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    I am glad researchers are seriously looking at methylation as one of the culprits. Global hypomethylation with local hypermethylation is one characteristic on cancer, for instance. I am convinced, thanks to Rich Van Konynenburg, that normalizing methylation is one of the most important steps in the path to recovery.

    By the way, Rich Van Konynenburg generally hangs out in the "Detox: Methylation\B12\Glutathione\Chelation\..." forum.
  9. oceanblue

    oceanblue Senior Member

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    Great article with a wonderfully broad sweep across brain research, thanks, I learned a lot.

    That was some session with Andrew Miller, I would love to have been there (OK, I wouln't have lasted 5 minutes, but you know what I mean), really fascinating and such a shame he won't be pursuing his work on CFS - he has a fine record in brain research. Do you know when his paper will be published?

    A note of caution, though. Brain studies are rarely, if ever, conclusive. Most brain-probing equipment e.g. MRI are expensive and time-consuming to use, so sample sizes tend to be very small. Without multiple replications the findings are indicative rather than definitive. That's certainly the case for the studies (well, abstracts) I've just looked at linking fatigue with dopamine or the basal ganglia. These are still early days.

    I like the way Ben Natelson and Dikoma Shungu are evaluating several different brain abnormalities at once: assessing cognitive performance, blood flows and biochemical composition (eg lactate) [Research 1st article you link to]. If they can replicate multiple abnormalities in the same patients that will start to look really convincing.
    That's very interesting - do you have a reference? The MRC recently agreed funding for a UK study on fatigue and IFN-alpha (which I blogged about here).

    Re molecular signatures during IFN-a therapy:
    That's an awfully small sample for gene expression profiling, especially using a genome-wide chip, where false positives are very likely because of the huge number of genes analysed. The Lights, who have significantly larger samples in their work, use Quantitative Real-Time PCR (QT-PCR) to measure transciption, which is a more accurate process than microarrays. Best practice is, apparently, to use microarray chips (on larger samples) to identify interesting genes then follow-up with QT-PCR on those interesting genes. So this study is an intriguing pointer, but I'm not sure its any more than that at this stage.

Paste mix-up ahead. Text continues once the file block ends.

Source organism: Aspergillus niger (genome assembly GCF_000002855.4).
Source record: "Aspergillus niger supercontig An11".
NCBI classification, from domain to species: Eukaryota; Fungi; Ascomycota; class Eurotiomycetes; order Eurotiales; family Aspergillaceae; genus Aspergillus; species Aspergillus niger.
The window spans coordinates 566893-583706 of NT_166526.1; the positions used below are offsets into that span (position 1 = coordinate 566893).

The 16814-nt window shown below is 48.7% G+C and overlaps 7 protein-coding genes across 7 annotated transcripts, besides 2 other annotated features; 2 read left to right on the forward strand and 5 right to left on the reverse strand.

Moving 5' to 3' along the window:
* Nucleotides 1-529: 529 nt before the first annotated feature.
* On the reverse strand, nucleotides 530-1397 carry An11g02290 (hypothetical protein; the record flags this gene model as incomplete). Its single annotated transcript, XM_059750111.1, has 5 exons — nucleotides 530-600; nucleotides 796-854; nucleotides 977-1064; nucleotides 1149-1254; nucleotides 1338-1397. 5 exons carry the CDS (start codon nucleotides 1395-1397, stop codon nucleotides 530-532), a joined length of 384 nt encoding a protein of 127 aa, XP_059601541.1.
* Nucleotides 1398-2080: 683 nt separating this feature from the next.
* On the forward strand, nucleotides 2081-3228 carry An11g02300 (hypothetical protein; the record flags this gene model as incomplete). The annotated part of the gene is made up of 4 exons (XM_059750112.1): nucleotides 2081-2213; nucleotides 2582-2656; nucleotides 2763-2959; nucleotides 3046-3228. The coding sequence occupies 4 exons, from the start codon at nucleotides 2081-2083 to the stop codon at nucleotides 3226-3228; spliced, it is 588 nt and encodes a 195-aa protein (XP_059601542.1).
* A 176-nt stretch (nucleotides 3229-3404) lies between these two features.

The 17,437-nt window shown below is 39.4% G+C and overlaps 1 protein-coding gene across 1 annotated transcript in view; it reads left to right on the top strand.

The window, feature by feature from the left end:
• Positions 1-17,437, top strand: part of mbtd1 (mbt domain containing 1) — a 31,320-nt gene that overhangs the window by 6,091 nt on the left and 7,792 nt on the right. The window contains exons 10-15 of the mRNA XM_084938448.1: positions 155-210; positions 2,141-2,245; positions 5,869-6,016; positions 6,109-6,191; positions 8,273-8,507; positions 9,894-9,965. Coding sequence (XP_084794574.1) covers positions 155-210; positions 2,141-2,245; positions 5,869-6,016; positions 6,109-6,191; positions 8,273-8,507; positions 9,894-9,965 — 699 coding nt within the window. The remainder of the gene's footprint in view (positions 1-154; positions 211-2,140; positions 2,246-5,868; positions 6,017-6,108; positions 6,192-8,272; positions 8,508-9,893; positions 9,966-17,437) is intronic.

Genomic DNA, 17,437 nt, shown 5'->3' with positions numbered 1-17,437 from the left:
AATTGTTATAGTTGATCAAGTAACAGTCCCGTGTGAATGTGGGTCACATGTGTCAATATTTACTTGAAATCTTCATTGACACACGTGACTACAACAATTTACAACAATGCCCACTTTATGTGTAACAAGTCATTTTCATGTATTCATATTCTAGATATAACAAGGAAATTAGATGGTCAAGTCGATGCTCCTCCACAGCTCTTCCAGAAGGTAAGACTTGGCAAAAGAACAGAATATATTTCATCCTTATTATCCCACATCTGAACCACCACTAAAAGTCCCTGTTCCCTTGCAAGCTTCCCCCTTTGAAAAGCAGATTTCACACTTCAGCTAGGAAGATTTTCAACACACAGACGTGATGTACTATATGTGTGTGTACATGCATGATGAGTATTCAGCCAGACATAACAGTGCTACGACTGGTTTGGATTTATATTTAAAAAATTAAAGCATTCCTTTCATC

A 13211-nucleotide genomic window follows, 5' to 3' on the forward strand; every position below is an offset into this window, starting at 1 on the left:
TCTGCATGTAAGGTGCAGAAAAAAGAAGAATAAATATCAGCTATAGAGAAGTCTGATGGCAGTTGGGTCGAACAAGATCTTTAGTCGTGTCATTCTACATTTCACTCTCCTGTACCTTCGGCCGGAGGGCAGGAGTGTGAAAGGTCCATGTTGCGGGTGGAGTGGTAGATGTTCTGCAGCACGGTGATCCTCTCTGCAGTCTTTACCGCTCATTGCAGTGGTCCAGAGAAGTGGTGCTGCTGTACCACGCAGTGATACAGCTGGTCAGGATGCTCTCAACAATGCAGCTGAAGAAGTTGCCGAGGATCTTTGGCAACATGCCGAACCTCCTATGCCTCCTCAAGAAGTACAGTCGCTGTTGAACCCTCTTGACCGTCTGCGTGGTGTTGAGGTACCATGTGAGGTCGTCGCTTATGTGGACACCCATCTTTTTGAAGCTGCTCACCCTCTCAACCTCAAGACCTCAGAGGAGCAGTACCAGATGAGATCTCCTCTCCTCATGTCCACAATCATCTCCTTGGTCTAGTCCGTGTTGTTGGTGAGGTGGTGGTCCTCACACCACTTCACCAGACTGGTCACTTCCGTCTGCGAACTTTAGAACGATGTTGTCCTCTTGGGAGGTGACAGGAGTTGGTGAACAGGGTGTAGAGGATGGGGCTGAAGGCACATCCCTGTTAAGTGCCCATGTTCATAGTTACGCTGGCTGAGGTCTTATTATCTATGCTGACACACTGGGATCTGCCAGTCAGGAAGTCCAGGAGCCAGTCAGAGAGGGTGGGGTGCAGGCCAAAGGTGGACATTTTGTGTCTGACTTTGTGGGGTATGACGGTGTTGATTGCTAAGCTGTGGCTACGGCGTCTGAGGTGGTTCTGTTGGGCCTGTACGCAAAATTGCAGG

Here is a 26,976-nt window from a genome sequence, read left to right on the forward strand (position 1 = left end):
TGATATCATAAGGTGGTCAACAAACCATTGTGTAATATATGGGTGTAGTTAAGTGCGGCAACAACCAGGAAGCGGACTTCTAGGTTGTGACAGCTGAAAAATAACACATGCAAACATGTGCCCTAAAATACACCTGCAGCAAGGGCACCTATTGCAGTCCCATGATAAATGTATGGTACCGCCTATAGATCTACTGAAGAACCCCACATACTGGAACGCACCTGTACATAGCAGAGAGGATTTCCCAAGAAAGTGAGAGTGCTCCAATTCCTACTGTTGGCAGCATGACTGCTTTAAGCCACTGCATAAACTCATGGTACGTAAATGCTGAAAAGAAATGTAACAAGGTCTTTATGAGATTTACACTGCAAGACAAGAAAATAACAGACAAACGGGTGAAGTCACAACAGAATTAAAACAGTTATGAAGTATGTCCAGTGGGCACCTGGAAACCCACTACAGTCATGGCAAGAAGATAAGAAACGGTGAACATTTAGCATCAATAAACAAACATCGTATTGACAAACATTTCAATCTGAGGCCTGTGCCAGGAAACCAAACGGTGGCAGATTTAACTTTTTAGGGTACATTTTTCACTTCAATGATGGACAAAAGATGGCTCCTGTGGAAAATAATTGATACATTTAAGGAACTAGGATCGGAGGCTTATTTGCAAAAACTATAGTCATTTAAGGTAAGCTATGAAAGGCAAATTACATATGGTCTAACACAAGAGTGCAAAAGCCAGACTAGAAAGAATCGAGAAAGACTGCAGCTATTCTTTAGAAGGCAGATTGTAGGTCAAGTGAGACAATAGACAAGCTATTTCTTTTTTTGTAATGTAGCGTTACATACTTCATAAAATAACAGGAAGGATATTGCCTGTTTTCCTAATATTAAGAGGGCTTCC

And I agree the Insular Cortex is a really interesting candidate for playing a key role in ME. Incidentally, there is some evidence that the Insular Cortex works intimately with the Anterior Cingulate Cortex (ACC), which your piece also mentions as having a possible role in ME.

    I certainly agree that when we finally do crack ME it will involve a breakthrough in understanding how the body/brain works. Whatever the 'thing' is that is broken in ME/CFS is, I strongly suspect it is something that is largely unknown to medicine today.

    Maybe we shouldn't be so surprised, or discouraged: the brain is regularly described as 'the last great frontier in biology' and is easily the most complex thing in the known universe - so getting anywhere is not going to be easy.
    Firestormm likes this.
  10. Cort

    Cort Phoenix Rising Founder

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    Thanks Oceanblue,